the distributive policies and the re-distributive policies. Substantive policies are common to all who are within the country. Activities of government that normally fall under substantive policies are those dealing with public security, the defence of the country and its overall administration. The public safety and security are services that are available to all persons in the country, including foreigners who might be working or visiting the country. They all have a right to be safe in the country and to expect the police to respond to any security concern that they might have. The same applies in general to the overall protection of citizens and the administration of the affairs of the country. One does not have to ask for the intervention of the police for them to provide a service. The police drive around patrolling areas whether residents ask for the patrols or not. The Ministry of Foreign Affairs does not have to be asked to defend the territorial integrity of Guyana. It must do it if Guyana is to exist as it is now known. That means the work of the Foreign Ministry to protect the territorial integrity of the country is a substantive policy issue which is common to all. Based on the foregoing example, the substantive policies of government can be identified also with the work of the Ministry of Presidency, the Office of the Prime Minister, the Ministry of Public Security and the Guyana Defence Force and any other safety and security service that is controlled by the government. It is necessary to include the work of the Parliament since that body passes laws that govern everyone whether people like it or not.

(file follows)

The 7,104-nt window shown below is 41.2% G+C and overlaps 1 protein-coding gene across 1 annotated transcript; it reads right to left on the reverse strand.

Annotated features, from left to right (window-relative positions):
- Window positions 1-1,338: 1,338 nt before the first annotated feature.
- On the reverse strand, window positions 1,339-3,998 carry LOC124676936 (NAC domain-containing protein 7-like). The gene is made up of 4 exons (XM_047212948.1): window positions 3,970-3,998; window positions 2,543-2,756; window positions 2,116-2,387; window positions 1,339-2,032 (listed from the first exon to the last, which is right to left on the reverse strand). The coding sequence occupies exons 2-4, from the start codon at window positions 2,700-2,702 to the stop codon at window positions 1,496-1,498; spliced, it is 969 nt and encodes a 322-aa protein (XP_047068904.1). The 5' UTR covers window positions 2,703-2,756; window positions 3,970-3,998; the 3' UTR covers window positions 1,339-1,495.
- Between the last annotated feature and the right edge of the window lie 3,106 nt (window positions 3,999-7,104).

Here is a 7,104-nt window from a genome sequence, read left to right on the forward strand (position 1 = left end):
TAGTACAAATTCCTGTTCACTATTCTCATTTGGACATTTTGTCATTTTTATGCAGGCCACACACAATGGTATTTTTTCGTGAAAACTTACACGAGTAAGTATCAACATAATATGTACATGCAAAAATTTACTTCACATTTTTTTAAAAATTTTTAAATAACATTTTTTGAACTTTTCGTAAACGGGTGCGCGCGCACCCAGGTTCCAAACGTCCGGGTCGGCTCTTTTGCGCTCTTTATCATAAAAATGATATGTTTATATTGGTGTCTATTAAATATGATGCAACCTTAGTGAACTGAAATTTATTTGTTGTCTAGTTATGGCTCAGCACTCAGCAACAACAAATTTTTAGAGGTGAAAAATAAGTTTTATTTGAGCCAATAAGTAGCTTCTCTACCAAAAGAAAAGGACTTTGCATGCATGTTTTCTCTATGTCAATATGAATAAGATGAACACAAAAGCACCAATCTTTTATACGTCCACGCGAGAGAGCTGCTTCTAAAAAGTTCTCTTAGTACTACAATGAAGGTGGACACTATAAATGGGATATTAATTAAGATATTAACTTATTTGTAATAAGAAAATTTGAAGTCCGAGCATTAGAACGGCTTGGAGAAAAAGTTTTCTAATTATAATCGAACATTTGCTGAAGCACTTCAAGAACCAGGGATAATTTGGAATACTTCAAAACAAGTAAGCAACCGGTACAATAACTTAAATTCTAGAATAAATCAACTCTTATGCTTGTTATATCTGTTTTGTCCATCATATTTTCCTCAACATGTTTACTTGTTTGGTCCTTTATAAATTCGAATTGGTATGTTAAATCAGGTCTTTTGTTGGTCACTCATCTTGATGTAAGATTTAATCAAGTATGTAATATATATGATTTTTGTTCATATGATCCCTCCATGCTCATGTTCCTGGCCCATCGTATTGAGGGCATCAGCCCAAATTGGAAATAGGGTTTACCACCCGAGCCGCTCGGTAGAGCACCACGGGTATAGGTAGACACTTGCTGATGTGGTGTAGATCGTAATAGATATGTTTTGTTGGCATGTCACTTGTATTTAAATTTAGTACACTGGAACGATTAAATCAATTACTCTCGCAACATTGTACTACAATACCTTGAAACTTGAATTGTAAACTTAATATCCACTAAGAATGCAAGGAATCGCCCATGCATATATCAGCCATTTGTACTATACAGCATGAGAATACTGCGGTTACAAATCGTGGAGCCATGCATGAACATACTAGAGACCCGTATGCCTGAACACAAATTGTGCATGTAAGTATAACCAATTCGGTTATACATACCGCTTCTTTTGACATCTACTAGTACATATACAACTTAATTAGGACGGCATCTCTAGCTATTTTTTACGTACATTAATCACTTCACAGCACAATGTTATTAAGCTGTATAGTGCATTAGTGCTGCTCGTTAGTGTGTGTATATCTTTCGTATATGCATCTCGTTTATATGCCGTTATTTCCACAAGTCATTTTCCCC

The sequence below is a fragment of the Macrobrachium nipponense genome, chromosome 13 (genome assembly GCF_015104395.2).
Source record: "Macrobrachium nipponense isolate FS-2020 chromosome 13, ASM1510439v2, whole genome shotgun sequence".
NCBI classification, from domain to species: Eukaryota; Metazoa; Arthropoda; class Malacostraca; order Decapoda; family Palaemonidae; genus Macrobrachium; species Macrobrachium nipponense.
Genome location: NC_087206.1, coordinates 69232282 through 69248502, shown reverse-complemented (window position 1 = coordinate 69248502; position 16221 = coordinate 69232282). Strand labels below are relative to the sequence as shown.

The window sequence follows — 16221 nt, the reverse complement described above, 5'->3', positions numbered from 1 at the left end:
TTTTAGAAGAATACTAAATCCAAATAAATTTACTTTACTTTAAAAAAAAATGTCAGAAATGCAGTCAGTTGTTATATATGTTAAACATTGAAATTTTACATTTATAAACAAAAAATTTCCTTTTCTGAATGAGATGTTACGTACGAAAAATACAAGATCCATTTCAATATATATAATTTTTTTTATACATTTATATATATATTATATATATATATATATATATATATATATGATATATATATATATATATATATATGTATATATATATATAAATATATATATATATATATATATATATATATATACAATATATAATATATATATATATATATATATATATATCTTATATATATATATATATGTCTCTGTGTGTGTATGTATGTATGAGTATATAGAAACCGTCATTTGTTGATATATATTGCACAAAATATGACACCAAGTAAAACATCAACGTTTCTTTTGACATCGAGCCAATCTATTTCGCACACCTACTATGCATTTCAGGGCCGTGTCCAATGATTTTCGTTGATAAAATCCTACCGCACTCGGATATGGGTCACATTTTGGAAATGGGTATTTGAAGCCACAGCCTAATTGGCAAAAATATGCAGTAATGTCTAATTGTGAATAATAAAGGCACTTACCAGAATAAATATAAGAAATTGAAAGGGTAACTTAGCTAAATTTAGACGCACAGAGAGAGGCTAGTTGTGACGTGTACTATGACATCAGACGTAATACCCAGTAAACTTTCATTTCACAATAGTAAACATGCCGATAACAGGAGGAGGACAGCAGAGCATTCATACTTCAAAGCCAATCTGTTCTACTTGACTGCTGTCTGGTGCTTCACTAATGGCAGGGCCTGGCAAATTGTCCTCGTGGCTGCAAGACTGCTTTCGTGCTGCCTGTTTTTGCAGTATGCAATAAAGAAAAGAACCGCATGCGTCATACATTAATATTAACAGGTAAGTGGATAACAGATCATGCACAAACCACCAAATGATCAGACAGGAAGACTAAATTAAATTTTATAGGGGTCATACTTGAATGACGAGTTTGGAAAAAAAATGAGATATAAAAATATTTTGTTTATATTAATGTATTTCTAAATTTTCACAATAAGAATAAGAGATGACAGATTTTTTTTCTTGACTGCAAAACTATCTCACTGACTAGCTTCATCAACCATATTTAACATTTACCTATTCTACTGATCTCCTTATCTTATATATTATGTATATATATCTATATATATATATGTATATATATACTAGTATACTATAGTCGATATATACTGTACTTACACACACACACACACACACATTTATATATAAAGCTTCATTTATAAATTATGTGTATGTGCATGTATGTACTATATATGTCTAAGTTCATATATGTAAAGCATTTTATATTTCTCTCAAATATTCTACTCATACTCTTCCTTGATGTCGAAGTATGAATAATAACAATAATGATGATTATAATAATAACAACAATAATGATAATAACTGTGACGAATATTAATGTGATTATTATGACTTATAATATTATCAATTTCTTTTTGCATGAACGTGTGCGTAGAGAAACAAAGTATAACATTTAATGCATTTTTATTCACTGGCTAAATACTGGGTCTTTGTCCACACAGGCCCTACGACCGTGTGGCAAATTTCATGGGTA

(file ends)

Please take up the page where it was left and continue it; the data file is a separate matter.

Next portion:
Table 1 above gives an indication of the amount of taxes that are used to provide benefits that are common to all persons. It could be seen from the table that an average of 17 per cent of the annual budget is spent on benefits that accrue to all Guyanese. Within the period 2010 to 2014, government spent an average of 18 per cent of the budget on benefits that were common to all. However, that share had declined to 16 per cent in 2014. There was a sharp decline in the allocation in 2015, but it has been progressively increasing since then. This is a clear indication that the government is aware and concerned about the deterioration of public safety and security in the country. The complement to the current allocation is that an estimated 82 per cent of government spending is on policies that are special to all and special to some people. Apart from complaints about performance or misconduct particularly of the police, politicians are the ones who fuss about benefits that are common to all.
The issues of greater concern are the benefits that are special to all and those that are special to some.
(To be continued)